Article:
The Forgotten Realms will be supported from the start, and a video game art studio from China has been hired to fully detail the Realms. We asked if going forward support would be continued for the current time after the Spellplague and the Neverwinter Campaign. A WotC spokesperson answered, "The Forgotten Realms has a rich history and we will support all of it. It is for the gamers to decide which time they would enjoy playing in." That would allow Wizards to take advantage of a massive back catalog of products.
There are no current plans that we know of for other settings - we assume these will follow in later years.
"Just as fans like different mechanics and styles of play, so too do they like lots of settings. We’re making plans to ensure that your setting of choice is incorporated into our plans, but right now it’s too early to go into specifics." - Mike Mearls.
On timelines: "I can't give a specific answer to that. We know there are things that people like and dislike about different timelines in the various settings. If there's information that's part of the canon, it still happened. We won't tell people in what time period to play in." - Mike Mearls.
Other Settings: "The stories and worlds of past editions of D&D are just as important to our development and ideas for D&D Next as the rules and other information is. I don't have any more information to share at this time, but we're definitely exploring and excited about what we have planned." - Mike Mearls.
A video game art studio from China has been hired to fully detail the Realms.
The Future of Dungeons & Dragons by D&D's Senior Art Director, Jon Schindehette (who will also be writing some articles for DDI "to talk about the creative process involved with the creation of D&D, and the art and artists of Dungeons & Dragons" starting in February).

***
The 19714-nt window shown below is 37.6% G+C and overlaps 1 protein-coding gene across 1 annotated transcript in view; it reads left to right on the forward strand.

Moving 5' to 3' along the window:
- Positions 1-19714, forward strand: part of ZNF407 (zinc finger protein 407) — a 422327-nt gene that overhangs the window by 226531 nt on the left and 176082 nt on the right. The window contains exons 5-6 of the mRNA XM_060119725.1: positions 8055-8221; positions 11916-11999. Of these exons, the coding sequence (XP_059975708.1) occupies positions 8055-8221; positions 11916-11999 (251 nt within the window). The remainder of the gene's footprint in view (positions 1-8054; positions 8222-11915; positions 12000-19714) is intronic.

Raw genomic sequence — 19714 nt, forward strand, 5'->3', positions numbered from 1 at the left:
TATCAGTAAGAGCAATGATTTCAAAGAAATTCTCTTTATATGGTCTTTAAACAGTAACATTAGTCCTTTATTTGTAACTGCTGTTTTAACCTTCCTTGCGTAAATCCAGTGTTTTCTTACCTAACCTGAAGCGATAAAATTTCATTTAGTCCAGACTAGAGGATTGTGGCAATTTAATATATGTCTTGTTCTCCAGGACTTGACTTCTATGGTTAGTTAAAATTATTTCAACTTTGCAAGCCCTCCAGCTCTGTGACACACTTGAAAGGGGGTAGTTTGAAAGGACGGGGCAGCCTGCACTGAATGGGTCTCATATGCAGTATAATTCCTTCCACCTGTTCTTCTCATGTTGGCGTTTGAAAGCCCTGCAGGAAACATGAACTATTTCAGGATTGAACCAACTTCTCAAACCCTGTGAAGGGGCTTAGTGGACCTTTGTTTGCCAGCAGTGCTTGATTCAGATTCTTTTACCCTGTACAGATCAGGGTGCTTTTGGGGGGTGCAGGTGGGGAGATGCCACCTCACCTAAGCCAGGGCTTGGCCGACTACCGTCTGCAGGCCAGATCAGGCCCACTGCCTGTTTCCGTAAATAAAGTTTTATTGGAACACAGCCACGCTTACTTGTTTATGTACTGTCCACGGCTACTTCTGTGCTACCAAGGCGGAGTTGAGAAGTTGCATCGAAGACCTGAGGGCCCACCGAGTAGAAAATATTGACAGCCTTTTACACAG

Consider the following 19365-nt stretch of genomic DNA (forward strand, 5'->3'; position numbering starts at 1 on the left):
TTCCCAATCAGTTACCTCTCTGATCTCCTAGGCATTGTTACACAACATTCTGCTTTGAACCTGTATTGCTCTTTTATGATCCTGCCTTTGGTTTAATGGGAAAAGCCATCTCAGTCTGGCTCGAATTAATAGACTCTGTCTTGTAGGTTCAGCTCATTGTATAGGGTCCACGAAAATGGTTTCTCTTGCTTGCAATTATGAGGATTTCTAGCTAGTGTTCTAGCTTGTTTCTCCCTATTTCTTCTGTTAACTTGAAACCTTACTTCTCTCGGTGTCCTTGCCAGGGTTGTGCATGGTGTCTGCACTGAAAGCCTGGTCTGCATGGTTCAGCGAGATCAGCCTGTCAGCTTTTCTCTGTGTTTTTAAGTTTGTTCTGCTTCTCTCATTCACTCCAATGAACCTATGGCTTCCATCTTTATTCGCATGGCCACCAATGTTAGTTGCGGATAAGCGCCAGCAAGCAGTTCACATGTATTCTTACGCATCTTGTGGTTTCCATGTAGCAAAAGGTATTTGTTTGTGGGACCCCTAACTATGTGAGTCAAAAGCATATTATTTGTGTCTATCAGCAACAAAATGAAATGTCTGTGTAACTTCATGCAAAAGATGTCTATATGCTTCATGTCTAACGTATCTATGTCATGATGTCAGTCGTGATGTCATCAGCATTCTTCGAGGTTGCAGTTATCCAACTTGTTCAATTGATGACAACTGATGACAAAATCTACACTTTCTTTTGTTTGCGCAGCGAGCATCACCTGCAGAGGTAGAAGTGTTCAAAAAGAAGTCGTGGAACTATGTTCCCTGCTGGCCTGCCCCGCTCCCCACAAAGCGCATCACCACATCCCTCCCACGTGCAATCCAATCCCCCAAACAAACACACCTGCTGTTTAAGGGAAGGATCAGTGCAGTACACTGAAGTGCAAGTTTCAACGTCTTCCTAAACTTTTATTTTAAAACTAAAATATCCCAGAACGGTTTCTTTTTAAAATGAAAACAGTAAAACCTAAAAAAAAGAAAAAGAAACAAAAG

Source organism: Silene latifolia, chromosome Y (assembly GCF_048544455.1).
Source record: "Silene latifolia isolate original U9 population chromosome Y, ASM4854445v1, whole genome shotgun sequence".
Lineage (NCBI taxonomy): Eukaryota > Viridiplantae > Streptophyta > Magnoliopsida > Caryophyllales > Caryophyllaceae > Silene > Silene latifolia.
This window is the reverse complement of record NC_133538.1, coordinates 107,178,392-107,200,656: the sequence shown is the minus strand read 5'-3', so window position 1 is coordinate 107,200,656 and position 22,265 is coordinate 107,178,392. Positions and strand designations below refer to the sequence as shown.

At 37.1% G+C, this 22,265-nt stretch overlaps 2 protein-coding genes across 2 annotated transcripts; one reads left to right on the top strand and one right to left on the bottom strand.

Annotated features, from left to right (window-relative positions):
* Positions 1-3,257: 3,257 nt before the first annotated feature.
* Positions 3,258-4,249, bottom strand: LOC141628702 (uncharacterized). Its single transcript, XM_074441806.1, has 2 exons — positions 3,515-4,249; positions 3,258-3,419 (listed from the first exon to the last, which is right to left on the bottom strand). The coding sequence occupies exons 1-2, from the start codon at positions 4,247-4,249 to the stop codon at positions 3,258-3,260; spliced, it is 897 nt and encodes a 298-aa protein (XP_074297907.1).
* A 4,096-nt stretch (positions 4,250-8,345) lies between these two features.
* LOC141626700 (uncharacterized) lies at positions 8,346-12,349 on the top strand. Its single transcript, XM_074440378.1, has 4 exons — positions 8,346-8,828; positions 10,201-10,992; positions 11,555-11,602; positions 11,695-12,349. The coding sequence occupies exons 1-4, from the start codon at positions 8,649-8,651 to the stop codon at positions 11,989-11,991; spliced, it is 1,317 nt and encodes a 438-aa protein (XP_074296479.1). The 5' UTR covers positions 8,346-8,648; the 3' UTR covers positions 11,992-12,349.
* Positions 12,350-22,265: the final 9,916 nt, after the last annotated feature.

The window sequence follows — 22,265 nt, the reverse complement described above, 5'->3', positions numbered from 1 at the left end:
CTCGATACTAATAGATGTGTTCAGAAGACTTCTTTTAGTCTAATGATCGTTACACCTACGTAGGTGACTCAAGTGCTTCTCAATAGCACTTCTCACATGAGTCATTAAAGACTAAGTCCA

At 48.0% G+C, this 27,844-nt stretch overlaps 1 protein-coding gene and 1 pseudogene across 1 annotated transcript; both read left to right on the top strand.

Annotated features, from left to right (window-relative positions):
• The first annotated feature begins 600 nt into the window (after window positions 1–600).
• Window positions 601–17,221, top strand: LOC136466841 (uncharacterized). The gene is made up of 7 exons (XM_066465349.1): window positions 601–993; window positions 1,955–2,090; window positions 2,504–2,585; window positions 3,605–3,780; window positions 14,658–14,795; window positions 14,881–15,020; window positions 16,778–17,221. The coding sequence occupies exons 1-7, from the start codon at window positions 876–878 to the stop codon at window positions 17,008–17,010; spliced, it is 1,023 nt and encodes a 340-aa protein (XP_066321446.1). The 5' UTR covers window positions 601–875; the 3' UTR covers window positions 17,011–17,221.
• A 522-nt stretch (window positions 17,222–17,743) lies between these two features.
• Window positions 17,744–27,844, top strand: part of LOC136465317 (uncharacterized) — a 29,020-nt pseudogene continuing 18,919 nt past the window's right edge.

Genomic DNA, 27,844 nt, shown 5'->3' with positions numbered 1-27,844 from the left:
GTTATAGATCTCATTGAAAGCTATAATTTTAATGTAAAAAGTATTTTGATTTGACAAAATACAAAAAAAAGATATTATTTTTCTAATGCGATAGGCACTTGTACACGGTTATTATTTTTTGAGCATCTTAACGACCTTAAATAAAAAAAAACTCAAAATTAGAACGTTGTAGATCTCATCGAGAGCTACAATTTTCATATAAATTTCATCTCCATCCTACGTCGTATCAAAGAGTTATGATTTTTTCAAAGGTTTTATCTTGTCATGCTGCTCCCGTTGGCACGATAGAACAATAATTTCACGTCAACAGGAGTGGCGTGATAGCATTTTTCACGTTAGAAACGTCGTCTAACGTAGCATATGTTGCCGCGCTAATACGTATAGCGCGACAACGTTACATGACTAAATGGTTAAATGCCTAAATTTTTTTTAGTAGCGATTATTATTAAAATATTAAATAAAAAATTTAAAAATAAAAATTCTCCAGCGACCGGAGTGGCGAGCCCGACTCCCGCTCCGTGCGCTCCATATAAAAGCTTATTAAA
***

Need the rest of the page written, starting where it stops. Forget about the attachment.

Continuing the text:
"...in the last two editions if you look at the art, I think you'll see a lot of characters that look like super heroes. They all look like they've been to the gym recently, they don't have backpacks for traveling through the dungeon - the guys are well shaven. In our recent art we've added a more diverse, modular approach - you've got people that look vastly different. You'll have the halfling who's a bit overweight with some food stains on his clothes along side the more heroic look dashing sort." - Jeremy Crawford
"Art should tell the story of D&D. Show you a scene that looks like it's an adventure." - Mike Mearls.
"We'll have more information on the GSL as it relates to the next edition in the near future. Personally, I have a copy of 'The Cathedral & the Bazaar' on the shelf at work From my days as a programmer and as a freelance RPG designer, the bulk of my work involved open platforms which did a lot for a game that relies so much on individual creativity." - Mike Mearls.
"And although of course no one can possibly speak with actual authority of the future on this topic, I can assure you that the OGL issues that plagued 4th Edition's release are lessons that did not go unheeded." - Bruce Cordell.
"I think that an open license speaks to how people think about D&D, and in some ways it is a big part of the game’s culture. We want people to feel like we’re making an effort to include everything that they love about the game, and we’re exploring options for third party publishers." - Mike Mearls.
"We plan to continue offering people access to tools like the D&D Character Builder and the D&D Monster Builder to support 4th edition. We're also exploring ideas for conversion tools so that some of the 4th edition characters and content will be playable with the next edition." - Mike Mearls.
"At this point our plans are to continue to provide support to 4E characters in the character builder." - Mike Mearls.
DDI Virtual Table: "We also designed the tool with the flexibility to support integration with tools, stat-blocks, and skins for all editions of D&D, including future ones." - Rory Madden (producer for Game Table Online, the company making the Virtual Table for DDI)
PDFs/Digital: "We're definitely looking into the digital options and we want to find ways to get that product to people, but we need to make sure we find what what's best for you and for Wizards. When we have more information we'll be sharing it." - Mike Mearls.
Errata: "We're working on a better process for errata, and we hope very much to not have as much errata in D&D Next." - Mike Mearls.